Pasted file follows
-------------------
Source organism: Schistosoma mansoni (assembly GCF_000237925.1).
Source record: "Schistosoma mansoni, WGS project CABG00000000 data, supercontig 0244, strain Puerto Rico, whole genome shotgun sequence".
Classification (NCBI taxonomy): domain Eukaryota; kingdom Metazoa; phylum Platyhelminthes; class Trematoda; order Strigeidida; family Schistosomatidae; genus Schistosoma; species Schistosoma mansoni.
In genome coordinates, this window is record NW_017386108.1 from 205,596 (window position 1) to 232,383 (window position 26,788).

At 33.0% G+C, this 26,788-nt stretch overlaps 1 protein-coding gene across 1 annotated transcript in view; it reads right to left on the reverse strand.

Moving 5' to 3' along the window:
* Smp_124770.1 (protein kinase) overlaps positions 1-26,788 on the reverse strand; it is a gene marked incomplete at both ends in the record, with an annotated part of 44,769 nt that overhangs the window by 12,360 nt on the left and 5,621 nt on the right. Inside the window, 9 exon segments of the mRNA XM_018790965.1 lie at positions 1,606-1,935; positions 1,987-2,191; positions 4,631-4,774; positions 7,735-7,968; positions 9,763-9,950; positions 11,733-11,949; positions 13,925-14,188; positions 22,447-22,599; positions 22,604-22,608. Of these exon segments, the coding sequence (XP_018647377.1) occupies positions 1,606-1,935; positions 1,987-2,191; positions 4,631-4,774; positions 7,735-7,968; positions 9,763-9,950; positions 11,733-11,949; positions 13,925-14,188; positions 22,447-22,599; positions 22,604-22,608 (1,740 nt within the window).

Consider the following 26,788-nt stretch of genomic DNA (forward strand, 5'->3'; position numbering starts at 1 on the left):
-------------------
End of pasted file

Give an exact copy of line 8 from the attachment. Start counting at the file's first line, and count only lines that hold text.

Consider the following 26,788-nt stretch of genomic DNA (forward strand, 5'->3'; position numbering starts at 1 on the left):